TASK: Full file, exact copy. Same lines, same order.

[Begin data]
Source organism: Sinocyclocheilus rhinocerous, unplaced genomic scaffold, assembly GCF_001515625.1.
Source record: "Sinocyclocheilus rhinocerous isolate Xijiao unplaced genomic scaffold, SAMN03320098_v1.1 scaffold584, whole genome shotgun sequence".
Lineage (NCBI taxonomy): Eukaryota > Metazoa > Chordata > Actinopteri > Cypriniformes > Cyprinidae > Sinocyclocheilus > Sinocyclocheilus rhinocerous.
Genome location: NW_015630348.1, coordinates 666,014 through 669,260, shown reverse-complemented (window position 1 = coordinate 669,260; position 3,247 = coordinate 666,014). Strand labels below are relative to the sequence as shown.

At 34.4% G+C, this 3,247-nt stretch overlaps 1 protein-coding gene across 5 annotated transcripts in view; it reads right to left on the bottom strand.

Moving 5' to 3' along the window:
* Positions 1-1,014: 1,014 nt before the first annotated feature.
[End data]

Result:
Source organism: Sinocyclocheilus rhinocerous, unplaced genomic scaffold, assembly GCF_001515625.1.
Source record: "Sinocyclocheilus rhinocerous isolate Xijiao unplaced genomic scaffold, SAMN03320098_v1.1 scaffold584, whole genome shotgun sequence".
Lineage (NCBI taxonomy): Eukaryota > Metazoa > Chordata > Actinopteri > Cypriniformes > Cyprinidae > Sinocyclocheilus > Sinocyclocheilus rhinocerous.
Genome location: NW_015630348.1, coordinates 666,014 through 669,260, shown reverse-complemented (window position 1 = coordinate 669,260; position 3,247 = coordinate 666,014). Strand labels below are relative to the sequence as shown.

At 34.4% G+C, this 3,247-nt stretch overlaps 1 protein-coding gene across 5 annotated transcripts in view; it reads right to left on the bottom strand.

Moving 5' to 3' along the window:
* Positions 1-1,014: 1,014 nt before the first annotated feature.